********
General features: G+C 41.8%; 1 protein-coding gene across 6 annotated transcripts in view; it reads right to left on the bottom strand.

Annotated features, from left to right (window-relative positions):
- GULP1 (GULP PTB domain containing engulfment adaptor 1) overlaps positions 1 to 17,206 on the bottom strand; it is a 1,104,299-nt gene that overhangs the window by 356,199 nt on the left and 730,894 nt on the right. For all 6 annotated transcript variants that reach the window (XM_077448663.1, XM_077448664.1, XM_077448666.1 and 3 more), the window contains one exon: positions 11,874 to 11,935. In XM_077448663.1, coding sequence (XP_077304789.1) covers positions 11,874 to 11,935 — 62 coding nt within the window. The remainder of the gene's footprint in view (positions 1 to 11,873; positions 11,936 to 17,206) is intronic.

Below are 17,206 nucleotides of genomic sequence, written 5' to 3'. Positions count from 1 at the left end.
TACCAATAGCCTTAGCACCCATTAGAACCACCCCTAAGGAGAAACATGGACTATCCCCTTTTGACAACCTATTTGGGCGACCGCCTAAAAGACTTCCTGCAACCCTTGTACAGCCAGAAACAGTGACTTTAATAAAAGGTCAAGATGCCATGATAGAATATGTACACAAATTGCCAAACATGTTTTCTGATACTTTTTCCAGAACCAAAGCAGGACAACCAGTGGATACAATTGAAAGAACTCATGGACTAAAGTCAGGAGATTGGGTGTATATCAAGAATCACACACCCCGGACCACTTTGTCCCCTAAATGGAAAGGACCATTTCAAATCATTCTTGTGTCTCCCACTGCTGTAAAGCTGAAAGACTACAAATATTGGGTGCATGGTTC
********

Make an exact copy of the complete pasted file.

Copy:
General features: G+C 41.8%; 1 protein-coding gene across 6 annotated transcripts in view; it reads right to left on the bottom strand.

Annotated features, from left to right (window-relative positions):
- GULP1 (GULP PTB domain containing engulfment adaptor 1) overlaps positions 1 to 17,206 on the bottom strand; it is a 1,104,299-nt gene that overhangs the window by 356,199 nt on the left and 730,894 nt on the right. For all 6 annotated transcript variants that reach the window (XM_077448663.1, XM_077448664.1, XM_077448666.1 and 3 more), the window contains one exon: positions 11,874 to 11,935. In XM_077448663.1, coding sequence (XP_077304789.1) covers positions 11,874 to 11,935 — 62 coding nt within the window. The remainder of the gene's footprint in view (positions 1 to 11,873; positions 11,936 to 17,206) is intronic.

Below are 17,206 nucleotides of genomic sequence, written 5' to 3'. Positions count from 1 at the left end.
TACCAATAGCCTTAGCACCCATTAGAACCACCCCTAAGGAGAAACATGGACTATCCCCTTTTGACAACCTATTTGGGCGACCGCCTAAAAGACTTCCTGCAACCCTTGTACAGCCAGAAACAGTGACTTTAATAAAAGGTCAAGATGCCATGATAGAATATGTACACAAATTGCCAAACATGTTTTCTGATACTTTTTCCAGAACCAAAGCAGGACAACCAGTGGATACAATTGAAAGAACTCATGGACTAAAGTCAGGAGATTGGGTGTATATCAAGAATCACACACCCCGGACCACTTTGTCCCCTAAATGGAAAGGACCATTTCAAATCATTCTTGTGTCTCCCACTGCTGTAAAGCTGAAAGACTACAAATATTGGGTGCATGGTTC